ArtsATL > Art+Design > Review: Frances Barth, Mernet Larsen play spatial tricks at Marcia Wood Gallery

Review: Frances Barth, Mernet Larsen play spatial tricks at Marcia Wood Gallery

The paintings of Frances Barth and Mernet Larsen have one major thing in common: both operate in a paradoxical space defined by maps and higher mathematics, instead of in the realist space of Renaissance perspective. Nevertheless, as the current two-person exhibition at Marcia Wood Gallery demonstrates, they do dramatically different things with it.

Be that as it may, both show that the map not only isn’t the territory; sometimes it isn’t even the map. Barth’s surfaces have an emphatic flatness that denies the depth implied by everything from shapes that occasionally suggest dimensionality to combinations of colors that contest and compete wonderfully. Larsen regularly flips the laws of Renaissance perspective, making foregrounds tiny and backgrounds enormous.

Larsen also combines axonometric projections and top-down views, a strategy often found in Japanese art, to produce a sense of disorientation that, coupled with her cartoony figural representation, creates a sense of discomfiting comedy. “Flat Tire,” for example, features a tiny disabled tour bus as its central image, overshadowed by picture-taking tourists and the feet and legs of a local in the painting’s upper register. The bus motif recurs in “Yellow Bus,” where the minimal bus in question is the only thing a viewer is likely to overlook amid all the recognizable but off-kilter segments of the scenery.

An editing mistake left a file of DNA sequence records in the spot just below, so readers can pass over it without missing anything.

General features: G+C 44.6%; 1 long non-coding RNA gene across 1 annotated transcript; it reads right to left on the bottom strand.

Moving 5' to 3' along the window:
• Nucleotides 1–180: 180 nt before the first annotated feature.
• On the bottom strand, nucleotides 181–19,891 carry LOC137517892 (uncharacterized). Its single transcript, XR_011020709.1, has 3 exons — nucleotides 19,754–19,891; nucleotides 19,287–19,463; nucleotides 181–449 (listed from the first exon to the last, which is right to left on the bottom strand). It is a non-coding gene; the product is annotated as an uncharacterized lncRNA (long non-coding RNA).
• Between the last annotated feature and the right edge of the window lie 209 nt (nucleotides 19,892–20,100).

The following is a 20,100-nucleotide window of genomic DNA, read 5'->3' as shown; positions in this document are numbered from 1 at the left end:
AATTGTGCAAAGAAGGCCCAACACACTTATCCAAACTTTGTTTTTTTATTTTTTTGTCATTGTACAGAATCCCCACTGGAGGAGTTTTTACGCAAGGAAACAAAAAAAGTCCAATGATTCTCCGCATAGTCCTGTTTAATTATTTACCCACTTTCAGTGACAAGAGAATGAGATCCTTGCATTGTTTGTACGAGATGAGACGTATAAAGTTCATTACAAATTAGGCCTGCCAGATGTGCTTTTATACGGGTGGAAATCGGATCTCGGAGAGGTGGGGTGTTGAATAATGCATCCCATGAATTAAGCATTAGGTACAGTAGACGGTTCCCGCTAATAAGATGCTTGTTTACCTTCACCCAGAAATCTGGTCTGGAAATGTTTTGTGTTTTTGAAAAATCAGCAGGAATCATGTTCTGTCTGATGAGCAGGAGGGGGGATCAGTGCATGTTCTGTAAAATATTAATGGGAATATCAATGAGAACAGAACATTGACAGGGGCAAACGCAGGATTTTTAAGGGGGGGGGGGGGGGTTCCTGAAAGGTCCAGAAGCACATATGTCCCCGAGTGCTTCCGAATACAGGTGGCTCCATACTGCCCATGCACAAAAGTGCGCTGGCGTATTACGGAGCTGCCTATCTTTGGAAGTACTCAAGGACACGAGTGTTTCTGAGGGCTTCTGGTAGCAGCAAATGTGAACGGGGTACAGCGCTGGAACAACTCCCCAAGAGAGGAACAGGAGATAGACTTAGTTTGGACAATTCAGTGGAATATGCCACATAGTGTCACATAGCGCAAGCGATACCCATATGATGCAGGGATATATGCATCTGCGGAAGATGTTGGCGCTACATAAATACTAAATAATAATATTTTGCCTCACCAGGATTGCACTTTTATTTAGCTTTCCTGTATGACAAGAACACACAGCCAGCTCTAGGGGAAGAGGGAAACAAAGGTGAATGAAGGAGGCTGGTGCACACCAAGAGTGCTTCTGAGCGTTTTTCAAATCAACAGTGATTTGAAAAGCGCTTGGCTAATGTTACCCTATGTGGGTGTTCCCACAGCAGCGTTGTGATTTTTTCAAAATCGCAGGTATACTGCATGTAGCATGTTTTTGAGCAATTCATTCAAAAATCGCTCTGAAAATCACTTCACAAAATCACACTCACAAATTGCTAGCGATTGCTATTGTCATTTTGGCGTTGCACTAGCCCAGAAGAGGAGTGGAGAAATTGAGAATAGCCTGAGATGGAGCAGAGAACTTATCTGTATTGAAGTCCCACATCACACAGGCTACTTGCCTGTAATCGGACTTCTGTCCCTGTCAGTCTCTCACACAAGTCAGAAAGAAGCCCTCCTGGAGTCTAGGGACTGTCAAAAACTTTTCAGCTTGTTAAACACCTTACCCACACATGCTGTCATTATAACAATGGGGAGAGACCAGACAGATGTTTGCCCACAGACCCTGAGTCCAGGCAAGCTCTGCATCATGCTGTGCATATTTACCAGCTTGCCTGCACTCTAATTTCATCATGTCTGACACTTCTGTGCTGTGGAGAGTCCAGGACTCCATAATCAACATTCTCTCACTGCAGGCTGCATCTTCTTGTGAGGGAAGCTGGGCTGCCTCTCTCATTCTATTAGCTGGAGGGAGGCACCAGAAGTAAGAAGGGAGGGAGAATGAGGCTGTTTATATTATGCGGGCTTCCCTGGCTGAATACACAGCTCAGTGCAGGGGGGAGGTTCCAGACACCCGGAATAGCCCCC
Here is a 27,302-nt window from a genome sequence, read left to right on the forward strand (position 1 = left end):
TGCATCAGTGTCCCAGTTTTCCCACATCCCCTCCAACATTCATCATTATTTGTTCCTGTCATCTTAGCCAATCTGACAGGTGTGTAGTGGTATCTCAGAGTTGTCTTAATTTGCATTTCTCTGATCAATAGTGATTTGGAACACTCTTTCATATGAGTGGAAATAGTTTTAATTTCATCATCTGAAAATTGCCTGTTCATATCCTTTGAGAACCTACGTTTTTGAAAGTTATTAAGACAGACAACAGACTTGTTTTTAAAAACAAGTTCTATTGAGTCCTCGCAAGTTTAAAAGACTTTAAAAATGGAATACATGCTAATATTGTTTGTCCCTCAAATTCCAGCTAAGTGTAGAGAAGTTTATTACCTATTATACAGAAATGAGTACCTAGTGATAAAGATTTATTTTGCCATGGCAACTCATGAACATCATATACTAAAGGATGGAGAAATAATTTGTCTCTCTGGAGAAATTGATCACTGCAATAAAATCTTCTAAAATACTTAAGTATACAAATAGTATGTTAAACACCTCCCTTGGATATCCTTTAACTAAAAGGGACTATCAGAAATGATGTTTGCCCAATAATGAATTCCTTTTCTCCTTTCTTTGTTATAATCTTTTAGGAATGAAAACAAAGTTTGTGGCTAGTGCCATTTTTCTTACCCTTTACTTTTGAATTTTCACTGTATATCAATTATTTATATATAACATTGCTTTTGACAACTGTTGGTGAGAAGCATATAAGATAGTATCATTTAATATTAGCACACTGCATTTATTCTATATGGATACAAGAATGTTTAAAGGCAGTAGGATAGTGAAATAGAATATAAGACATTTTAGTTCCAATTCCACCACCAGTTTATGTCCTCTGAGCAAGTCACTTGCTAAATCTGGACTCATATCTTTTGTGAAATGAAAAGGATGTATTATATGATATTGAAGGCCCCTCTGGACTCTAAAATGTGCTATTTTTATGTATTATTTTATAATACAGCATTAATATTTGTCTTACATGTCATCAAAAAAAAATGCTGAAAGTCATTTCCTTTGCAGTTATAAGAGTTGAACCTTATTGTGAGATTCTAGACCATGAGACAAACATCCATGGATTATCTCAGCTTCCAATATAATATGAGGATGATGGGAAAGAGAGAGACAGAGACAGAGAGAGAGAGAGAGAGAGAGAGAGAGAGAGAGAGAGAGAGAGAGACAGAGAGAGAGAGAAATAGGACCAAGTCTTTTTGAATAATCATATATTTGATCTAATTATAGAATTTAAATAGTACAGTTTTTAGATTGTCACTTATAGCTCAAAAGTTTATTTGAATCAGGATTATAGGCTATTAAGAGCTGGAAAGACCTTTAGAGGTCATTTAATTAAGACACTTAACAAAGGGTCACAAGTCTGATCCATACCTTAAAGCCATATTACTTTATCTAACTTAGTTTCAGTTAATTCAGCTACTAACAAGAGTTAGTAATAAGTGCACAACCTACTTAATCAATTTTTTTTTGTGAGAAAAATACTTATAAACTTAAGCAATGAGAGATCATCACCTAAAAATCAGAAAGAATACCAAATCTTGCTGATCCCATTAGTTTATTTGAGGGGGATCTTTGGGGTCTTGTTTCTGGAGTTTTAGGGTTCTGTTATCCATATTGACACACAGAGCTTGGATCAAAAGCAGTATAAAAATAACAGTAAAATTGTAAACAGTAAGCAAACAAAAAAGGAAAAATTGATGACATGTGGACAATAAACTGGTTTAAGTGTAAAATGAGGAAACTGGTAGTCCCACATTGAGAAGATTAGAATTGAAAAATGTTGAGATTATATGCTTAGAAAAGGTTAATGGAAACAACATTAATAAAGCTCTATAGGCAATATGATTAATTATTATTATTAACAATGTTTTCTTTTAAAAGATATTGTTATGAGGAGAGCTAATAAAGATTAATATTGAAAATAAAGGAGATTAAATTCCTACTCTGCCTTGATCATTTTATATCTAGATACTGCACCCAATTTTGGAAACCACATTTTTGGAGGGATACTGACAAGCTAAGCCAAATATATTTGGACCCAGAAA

The comedy becomes openly art-historical in the perspective-reversed “Landscape With a Dirt Road (From Poussin)” and in “Resurrection,” in which a geometricized Jesus ascends from an even more geometricized tomb, conflating and subverting the basics of any number of Renaissance-era Resurrections and Ascensions.

Some of Larsen’s works are more emphatically geometric than others, and it’s these more abstract and less comic paintings that mesh most readily with Barth’s more elusive style. Each, however, illuminates aspects of the other by virtue of their singularly instructive parallels and divergences.

Barth’s style is consistently harder to summarize or even describe adequately. Her paintings are also full of horizon lines and stacked rectangles that look like architectural sketches, but in every case the superficial resemblances are defeated by other elements of the overall composition. Barth thus appears deadly serious where Larsen is whimsical, but both are intensely intellectual painters whose work nonetheless has an emotional effect on viewers.

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